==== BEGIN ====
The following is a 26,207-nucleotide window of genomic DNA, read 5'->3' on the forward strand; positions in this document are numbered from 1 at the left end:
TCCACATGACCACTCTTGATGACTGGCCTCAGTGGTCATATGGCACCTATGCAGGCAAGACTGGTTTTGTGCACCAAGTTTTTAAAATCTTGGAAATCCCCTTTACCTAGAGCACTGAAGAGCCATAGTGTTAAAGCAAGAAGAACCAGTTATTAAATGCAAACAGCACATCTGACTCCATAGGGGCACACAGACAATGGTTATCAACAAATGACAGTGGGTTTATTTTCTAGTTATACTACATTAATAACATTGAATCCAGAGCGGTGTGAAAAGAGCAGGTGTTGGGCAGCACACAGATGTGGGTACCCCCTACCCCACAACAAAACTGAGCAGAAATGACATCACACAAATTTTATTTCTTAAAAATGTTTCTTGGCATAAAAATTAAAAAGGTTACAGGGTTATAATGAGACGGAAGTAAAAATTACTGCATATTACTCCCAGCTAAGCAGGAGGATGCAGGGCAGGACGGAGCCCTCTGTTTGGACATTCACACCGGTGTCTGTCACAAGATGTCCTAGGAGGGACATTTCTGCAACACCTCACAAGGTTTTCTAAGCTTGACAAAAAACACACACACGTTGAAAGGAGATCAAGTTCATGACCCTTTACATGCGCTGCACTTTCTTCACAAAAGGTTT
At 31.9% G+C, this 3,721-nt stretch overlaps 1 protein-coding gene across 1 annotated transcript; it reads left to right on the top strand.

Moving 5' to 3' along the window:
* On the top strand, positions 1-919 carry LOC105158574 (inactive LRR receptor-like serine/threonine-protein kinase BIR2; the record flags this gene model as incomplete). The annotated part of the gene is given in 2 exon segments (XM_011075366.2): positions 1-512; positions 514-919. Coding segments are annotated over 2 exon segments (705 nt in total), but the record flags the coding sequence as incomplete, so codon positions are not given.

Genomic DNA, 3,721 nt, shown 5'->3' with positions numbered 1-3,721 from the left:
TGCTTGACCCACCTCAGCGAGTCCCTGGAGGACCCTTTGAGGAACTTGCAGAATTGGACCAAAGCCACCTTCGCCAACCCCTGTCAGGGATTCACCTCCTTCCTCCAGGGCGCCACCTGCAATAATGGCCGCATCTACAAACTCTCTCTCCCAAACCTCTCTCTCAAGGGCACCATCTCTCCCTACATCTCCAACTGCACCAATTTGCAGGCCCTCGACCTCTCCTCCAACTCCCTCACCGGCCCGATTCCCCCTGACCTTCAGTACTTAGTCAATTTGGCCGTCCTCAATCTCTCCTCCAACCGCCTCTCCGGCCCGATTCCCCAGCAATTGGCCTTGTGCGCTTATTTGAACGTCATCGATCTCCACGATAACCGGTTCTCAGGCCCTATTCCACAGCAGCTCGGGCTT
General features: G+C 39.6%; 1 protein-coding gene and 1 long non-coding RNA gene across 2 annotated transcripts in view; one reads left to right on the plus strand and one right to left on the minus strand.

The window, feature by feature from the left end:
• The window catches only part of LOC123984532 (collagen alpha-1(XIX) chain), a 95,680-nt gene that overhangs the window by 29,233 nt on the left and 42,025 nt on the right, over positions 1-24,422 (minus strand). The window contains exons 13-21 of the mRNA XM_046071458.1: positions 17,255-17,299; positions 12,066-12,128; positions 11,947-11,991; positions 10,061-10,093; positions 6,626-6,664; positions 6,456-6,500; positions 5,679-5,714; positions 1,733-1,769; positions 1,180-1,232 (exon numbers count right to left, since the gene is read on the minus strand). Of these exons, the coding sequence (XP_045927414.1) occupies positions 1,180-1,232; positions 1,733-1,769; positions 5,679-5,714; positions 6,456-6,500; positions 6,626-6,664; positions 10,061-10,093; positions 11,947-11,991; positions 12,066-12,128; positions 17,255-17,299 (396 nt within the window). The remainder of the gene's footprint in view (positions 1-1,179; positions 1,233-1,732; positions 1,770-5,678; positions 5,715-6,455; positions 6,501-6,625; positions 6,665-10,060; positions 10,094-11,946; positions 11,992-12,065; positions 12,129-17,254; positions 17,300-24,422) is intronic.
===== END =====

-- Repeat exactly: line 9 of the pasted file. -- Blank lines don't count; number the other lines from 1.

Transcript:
The window, feature by feature from the left end: